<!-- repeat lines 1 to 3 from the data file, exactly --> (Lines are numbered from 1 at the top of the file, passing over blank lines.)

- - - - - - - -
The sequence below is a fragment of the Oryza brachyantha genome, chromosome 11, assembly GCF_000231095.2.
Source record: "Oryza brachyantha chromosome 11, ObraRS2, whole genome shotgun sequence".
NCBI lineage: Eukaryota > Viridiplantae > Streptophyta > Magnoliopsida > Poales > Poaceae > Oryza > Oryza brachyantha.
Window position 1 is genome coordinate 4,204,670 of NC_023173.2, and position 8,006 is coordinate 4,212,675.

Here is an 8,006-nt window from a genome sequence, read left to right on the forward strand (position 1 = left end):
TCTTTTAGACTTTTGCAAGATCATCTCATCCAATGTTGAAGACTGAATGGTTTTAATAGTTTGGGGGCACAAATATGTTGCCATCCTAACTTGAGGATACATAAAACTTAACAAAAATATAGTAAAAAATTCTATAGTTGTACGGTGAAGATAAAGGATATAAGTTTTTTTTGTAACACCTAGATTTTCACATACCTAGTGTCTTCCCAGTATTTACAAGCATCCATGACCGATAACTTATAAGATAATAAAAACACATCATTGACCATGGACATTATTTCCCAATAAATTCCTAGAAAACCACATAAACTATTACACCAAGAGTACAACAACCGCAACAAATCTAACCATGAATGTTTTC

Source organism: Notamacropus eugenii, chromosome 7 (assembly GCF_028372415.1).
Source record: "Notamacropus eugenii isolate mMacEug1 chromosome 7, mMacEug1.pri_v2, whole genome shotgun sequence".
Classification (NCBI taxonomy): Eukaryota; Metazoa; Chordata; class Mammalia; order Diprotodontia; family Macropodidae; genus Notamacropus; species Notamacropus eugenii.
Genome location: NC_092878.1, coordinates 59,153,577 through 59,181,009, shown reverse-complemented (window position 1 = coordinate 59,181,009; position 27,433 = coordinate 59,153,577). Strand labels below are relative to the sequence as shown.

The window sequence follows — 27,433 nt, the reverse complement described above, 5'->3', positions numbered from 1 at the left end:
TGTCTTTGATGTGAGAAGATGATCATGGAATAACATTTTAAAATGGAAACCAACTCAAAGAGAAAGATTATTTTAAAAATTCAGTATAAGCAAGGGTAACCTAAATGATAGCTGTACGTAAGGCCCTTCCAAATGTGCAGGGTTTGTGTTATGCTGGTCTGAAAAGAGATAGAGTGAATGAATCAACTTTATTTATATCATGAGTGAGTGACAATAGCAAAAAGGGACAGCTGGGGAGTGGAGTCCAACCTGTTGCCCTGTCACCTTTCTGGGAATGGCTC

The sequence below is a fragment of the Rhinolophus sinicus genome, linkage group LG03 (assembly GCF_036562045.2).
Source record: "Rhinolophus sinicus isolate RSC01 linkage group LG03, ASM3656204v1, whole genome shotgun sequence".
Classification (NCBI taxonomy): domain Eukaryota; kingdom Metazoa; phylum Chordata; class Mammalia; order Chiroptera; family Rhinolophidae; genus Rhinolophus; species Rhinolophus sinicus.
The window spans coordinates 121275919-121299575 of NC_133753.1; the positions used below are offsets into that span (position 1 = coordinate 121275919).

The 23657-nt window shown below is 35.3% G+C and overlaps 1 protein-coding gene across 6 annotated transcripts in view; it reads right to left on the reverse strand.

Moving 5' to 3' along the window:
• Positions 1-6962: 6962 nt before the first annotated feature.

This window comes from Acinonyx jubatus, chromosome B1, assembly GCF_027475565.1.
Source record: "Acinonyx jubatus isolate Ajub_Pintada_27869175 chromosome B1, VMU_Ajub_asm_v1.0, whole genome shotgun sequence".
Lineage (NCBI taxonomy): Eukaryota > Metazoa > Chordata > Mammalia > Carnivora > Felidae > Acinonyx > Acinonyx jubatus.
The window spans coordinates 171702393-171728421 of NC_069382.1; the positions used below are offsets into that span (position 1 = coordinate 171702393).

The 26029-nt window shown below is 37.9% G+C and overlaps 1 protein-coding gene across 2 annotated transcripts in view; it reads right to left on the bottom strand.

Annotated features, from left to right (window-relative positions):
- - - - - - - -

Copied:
The sequence below is a fragment of the Oryza brachyantha genome, chromosome 11, assembly GCF_000231095.2.
Source record: "Oryza brachyantha chromosome 11, ObraRS2, whole genome shotgun sequence".
NCBI lineage: Eukaryota > Viridiplantae > Streptophyta > Magnoliopsida > Poales > Poaceae > Oryza > Oryza brachyantha.